They Want to Suck Your Blood: Not Vampires, but Bed Bugs
“Don’t let the bed bugs bite,” is more than a cute expression. The little blood suckers are making a comeback and causing problems all across the United States.
According to an MSNBC report, calls to exterminators about bed bugs are up 57 percent in the last five years. A study by the National Pest Management Association and the University of Kentucky found that bed bug populations have increased by 500 percent in the past few years.
This National Geographic video just might get your skin crawling.
The Return of the Bed Bug
Bed bugs are nothing new. They’ve always enjoyed human blood, and they never really went away. According to the Mayo Clinic, bed bugs were eradicated from most developed nations with DDT, a toxic pesticide that has since been banned.
The pesky little devils have made an amazing resurgence due to international travel and places that experience a high turnover of overnight guests, such as homeless shelters, dorms, hotels, and… yes, hospitals. They travel in luggage, on clothing, and in purses; they travel with ease between hotel rooms and apartments.
Bed bugs are not necessarily a sign of uncleanliness. The cleanest homes can have bed bugs. All the pests are interested in is a warm host, a good hiding place, and plenty of blood.
The Bed Bug Profile
A typical bed bug is about the size of an apple seed, is reddish brown in color, and has an oval, flat shape (see mug shot above). They might be hard to find, though, because they are good at hide ’n seek. During the light of day, they hide in cracks and crevices just about anywhere, including behind wallpaper and in electrical outlets and switch plates.
The lifespan of a bed bug is about 10 months. Newly hatched bed bugs are particularly difficult to spot because they are almost colorless. The skin of a bed bug is shed five times while they grow, a process that requires a feast of blood. A female lays as many as 200 eggs in her lifetime.
The Bed Bug Bite
The bite of a bed bug can be very similar to other insect bites. They are usually red and sometimes have a darker red spot in the middle. They can generally be found in a cluster around the face, neck, arms, and hands. Some people have no reaction to the bite while others experience itching, blisters, or hives. It can take as long as a week before an allergic reaction appears. There is no evidence to suggest the spread of disease through bed bug bites.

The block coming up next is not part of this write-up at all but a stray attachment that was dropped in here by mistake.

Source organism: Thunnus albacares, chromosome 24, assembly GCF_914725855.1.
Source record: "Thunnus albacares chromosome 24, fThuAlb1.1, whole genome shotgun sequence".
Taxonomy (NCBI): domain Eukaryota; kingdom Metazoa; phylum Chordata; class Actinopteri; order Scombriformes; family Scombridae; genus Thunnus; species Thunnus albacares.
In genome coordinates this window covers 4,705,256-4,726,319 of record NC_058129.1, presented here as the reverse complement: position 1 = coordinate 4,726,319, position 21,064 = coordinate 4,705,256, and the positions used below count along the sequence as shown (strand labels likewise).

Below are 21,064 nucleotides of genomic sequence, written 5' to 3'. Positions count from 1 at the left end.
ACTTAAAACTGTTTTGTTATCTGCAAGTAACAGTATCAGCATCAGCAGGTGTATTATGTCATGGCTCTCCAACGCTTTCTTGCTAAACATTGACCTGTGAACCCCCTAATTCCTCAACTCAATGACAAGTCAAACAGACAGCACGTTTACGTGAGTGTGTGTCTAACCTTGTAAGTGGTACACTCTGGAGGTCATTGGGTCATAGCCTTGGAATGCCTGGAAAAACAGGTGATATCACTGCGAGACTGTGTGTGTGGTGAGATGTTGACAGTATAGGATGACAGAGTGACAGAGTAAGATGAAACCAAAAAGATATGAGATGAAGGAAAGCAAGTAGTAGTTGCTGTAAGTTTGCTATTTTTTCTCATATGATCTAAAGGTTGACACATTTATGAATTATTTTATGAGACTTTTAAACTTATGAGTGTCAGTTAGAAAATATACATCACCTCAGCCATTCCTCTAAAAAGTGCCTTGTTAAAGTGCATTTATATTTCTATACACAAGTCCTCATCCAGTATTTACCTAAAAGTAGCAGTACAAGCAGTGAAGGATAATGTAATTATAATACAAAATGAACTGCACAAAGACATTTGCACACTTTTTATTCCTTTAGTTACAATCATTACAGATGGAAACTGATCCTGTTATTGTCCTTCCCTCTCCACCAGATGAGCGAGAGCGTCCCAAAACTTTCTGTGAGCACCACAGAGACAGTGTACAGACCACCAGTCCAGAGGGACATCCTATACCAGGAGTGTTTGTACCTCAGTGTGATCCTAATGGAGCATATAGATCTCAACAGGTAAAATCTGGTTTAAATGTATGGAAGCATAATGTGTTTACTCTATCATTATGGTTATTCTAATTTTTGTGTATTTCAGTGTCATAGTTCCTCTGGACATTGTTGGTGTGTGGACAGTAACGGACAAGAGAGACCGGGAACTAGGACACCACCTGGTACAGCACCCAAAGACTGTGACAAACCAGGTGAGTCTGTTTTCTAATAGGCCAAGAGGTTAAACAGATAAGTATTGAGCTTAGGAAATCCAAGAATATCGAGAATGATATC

The redness and itch generally subsides within a week or two. You may use a hydrocortisone-containing skin cream or an oral antihistamine to relieve symptoms. If it persists, or if you develop a skin infection from scratching, you should contact your physician.
Getting Rid of Bed Bugs
Getting rid of the bloodsucking bugs is no easy feat. It takes time, money, and persistence. To get started:
- Dispose of infested mattresses and box springs, or cover them tightly with plastic to trap the bugs. Do the same with pillows and stuffed animals.
- Wash clothes and bedding in HOT water and dry on HIGH HEAT. A temperature of 120 F (49 C) will kill bed bugs.
- Thoroughly clean and vacuum your home, including cracks in floors, etc.
- Clean suitcases, tote bags, and purses.
- Exterminators rate bed bugs more difficult to get rid of than ants, termites, or cockroaches. Treatment by a professional exterminator may include a steam heat or cold treatment to kill eggs, and pesticides to kill the bugs, costing from $800 to $1,200.
Dogs Sniffing Out Bed Bugs
If the bugs’ breeding ground is not treated, you’ll soon be back to square one. Human beings aren’t nearly as good at finding the bugs as our four-legged friends. Dogs have been trained to sniff out drugs, bombs, and humans, so why not bed bugs?
A well-trained dog can be amazingly accurate in finding bed bugs in their favorite out-of-the-way hiding places, under carpets, behind baseboards, and even inside walls. Care2 Healthy & Green Living recently featured an article on Dogs Sniffing Out Bed Bugs that provides further insight.
Here’s one dog in action:
Photo from U.S. Centers for Disease Control, Photographer: Piotr Naskrecki